(801) 489-2707    
(801) 491-7815 – Fax


Judge’s Court Hours

Monday, Tuesday & Wednesday: By appointment only.


Clerk’s Business Hours

Monday — Friday:
8:00 a.m. to 5:00 p.m.
Payments: 8:00 a.m. to 4:30 p.m.

A Spanish language interpreter is available on the first and third Monday each month at 3:30 p.m.

Por favor no traiga interprete si no habla Inglés.  La Corte proveerá un interprete si lo necesita por cita o en el primer y tercer Lunes de cada mes a las 3:30 p.m.



You are required to be present for all court appearances as notified by the court.  If you fail to appear when notified, a warrant may be issued.  Please keep the court informed of your current address as long as your case is active with the court.  Please check in at the court window each time you arrive for court.

The following are not allowed in court: weapons, small children, food/drink, tank-tops, shorts, halter-tops, mini-skirts or clothing with inappropriate pictures or words.  You may be asked to reschedule your hearing if you are not properly dressed.



Sherlynn White Fenstermaker
Justice Court Judge

Court Clerks

Stacy Anderson

Linda Bailie

Melanie Hansen

Allan Tipton

Jan Hadlock


Justice Courts are established by counties and municipalities and have the authority to deal with class B and C misdemeanors, infractions, violations of city ordinances, and small claims committed within their territorial jurisdiction. Justice Court jurisdictions are determined by the boundaries of local government entities such as cities or counties.

There are two types of Justice Court judges: county judges who are initially appointed by a county commission and then stand for retention election every 6 years, and municipal judges who are appointed by city officials for a 6-year term. Some are both county and municipal judges. Some judges hear cases daily, and others have limited court hours each week. Justice Court judges need not be attorneys, although they receive extensive and continuing legal training. All Justice Court judges must attend 30 hours of continuing judicial education each year to remain certified. One hundred eight Justice Court judges serve in 134 county and municipal courts.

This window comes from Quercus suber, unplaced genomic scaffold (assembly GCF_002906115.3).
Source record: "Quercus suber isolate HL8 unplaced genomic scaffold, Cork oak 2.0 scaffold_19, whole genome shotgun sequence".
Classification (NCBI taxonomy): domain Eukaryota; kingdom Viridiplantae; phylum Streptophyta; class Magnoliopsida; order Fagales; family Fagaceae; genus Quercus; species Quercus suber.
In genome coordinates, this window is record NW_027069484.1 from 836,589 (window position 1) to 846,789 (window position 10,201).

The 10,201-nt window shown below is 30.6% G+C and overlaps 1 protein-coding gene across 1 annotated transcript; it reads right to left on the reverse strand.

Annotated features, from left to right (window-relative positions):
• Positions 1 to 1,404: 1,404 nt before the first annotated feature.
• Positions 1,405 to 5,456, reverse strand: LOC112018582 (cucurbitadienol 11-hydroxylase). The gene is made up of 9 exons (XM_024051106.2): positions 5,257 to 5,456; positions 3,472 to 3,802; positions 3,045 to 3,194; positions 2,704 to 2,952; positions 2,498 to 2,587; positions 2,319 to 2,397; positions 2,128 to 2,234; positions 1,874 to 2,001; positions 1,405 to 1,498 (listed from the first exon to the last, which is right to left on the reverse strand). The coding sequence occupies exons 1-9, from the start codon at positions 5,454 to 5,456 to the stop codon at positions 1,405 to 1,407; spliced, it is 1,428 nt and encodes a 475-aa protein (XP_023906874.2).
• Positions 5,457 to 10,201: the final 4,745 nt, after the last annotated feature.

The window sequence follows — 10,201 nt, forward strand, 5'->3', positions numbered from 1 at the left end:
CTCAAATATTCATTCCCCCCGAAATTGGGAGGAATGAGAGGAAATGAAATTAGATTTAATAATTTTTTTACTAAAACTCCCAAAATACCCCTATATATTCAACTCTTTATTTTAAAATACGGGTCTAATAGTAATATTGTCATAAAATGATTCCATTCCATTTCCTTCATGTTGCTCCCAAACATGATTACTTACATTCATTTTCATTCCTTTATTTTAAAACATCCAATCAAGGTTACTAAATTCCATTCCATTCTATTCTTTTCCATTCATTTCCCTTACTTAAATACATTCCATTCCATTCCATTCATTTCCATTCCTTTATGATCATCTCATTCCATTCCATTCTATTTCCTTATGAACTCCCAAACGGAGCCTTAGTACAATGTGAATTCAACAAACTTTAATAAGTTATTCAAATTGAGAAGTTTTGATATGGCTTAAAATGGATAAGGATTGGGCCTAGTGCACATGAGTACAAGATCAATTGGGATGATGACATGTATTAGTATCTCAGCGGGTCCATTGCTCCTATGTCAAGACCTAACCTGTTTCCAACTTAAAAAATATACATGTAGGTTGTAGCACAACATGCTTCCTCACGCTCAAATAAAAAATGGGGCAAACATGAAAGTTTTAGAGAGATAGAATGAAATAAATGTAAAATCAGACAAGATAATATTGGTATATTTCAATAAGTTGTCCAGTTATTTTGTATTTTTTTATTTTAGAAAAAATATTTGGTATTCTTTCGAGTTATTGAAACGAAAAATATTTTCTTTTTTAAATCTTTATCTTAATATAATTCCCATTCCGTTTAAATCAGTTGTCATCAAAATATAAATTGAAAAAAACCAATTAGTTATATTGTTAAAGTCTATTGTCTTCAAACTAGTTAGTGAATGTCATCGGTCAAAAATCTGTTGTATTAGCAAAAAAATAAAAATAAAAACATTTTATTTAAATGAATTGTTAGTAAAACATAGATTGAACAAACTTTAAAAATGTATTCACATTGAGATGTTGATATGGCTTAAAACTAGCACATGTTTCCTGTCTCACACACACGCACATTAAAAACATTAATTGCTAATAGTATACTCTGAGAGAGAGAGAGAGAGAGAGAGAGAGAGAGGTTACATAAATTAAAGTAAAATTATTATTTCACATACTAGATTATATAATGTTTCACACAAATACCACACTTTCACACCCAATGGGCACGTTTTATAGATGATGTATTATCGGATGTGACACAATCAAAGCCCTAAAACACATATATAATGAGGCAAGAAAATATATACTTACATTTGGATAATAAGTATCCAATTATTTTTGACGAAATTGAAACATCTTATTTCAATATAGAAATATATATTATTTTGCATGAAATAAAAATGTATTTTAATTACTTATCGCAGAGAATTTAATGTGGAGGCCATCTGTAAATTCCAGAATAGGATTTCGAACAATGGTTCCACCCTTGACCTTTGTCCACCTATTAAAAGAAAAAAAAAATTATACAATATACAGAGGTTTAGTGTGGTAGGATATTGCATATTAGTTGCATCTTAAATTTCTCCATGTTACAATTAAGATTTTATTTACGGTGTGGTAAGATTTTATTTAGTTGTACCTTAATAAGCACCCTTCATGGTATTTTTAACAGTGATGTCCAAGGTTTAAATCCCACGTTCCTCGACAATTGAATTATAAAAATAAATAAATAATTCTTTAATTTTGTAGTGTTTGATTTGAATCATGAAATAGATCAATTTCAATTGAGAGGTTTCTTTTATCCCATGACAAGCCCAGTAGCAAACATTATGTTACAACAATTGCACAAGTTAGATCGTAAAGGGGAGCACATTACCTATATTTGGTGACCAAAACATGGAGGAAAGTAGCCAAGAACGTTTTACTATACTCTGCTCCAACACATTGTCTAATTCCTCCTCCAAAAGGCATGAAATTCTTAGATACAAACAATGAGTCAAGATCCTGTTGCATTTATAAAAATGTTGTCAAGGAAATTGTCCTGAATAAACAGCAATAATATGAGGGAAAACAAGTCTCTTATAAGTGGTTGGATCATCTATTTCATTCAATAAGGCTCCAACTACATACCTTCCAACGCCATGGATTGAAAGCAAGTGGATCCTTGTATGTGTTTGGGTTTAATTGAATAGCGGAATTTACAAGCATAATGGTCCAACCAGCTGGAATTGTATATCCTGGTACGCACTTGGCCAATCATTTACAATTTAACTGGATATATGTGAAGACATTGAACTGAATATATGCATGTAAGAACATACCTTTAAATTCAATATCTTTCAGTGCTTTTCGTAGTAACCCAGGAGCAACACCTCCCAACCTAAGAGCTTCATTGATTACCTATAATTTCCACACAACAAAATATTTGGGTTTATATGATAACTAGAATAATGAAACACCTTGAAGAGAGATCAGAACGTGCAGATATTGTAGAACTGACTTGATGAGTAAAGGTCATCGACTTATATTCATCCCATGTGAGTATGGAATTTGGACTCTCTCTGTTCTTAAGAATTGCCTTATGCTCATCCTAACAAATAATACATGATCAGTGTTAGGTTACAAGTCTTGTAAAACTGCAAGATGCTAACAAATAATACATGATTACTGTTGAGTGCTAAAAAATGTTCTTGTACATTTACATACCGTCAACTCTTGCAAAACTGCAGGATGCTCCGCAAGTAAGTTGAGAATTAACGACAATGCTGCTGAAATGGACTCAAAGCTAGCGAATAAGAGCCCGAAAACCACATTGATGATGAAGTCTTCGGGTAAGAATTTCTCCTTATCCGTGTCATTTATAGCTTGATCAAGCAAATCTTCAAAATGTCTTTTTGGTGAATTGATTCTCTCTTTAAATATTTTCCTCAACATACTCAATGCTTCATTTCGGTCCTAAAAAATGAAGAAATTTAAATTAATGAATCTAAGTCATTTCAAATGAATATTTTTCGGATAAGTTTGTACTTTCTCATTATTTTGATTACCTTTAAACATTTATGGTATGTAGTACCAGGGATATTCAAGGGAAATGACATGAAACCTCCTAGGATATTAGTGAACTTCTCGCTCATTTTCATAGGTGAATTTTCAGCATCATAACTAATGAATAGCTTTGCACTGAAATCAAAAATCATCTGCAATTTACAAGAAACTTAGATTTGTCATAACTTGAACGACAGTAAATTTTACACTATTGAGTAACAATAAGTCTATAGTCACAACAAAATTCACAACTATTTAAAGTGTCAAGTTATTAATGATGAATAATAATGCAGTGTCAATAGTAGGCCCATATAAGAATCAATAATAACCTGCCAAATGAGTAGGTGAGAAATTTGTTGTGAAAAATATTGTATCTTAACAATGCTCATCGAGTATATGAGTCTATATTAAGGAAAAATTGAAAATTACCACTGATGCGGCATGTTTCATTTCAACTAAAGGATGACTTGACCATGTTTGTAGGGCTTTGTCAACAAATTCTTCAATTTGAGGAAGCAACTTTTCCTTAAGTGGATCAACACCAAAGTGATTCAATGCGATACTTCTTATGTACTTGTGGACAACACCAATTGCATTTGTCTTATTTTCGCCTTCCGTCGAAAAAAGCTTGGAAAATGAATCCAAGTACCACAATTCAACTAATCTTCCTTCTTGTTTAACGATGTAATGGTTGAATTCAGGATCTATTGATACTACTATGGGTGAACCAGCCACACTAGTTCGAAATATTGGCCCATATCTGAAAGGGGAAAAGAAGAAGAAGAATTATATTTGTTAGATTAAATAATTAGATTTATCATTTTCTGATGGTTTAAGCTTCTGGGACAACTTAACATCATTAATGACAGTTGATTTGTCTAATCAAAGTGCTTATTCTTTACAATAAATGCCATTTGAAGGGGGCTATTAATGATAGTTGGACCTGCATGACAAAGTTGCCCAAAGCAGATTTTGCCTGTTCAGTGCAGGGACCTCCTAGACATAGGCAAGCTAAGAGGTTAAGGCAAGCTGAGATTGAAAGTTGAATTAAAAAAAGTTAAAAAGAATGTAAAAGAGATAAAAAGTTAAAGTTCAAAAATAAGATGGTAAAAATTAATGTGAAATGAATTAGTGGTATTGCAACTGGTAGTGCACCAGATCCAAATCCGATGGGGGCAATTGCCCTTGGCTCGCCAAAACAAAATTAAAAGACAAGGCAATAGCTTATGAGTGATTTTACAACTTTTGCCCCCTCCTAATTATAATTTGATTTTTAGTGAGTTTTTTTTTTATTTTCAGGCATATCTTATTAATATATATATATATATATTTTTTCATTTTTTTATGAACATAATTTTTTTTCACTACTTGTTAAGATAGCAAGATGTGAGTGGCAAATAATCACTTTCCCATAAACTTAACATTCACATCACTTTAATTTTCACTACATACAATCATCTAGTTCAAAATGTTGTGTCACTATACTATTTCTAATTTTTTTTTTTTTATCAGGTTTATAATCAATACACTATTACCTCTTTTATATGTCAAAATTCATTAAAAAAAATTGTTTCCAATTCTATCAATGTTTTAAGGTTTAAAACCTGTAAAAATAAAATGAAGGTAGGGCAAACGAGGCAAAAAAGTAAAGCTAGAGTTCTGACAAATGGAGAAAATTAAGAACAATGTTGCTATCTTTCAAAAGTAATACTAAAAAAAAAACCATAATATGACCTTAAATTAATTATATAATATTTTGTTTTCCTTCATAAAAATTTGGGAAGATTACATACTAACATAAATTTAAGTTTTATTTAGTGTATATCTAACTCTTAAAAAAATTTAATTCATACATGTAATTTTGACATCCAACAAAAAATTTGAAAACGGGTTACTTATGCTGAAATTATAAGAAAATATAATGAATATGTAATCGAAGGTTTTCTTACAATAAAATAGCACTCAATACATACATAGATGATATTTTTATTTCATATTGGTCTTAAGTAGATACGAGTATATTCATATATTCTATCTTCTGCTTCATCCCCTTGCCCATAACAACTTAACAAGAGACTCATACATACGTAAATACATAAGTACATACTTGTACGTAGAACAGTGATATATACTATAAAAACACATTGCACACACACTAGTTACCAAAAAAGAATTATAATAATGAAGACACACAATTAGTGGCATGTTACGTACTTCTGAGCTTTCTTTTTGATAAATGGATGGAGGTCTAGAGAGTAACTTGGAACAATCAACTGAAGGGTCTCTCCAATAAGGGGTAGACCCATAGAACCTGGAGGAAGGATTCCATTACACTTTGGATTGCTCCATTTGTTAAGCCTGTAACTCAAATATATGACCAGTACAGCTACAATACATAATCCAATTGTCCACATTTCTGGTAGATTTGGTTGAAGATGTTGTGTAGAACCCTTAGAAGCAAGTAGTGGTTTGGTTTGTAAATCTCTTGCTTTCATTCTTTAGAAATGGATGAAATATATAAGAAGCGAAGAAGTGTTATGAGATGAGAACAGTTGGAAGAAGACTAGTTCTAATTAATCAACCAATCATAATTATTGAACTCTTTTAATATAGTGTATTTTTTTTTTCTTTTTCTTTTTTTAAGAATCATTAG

Four-person juries hear jury trials in the Justice Courts. City attorneys prosecute cases involving municipal ordinance violations and state law in municipal courts; county attorneys prosecute cases involving violations of county ordinances and state law in the county courts. Litigants and defendants often act without an attorney (pro se) in Justice Courts, but may hire counsel or apply for a public defender.

Any person not satisfied with a judgment rendered in a Justice Court is entitled to a trial de novo (new trial) in the District Court. Justice Courts also have a Small Claims Department, which has jurisdiction over claims under $10,000.



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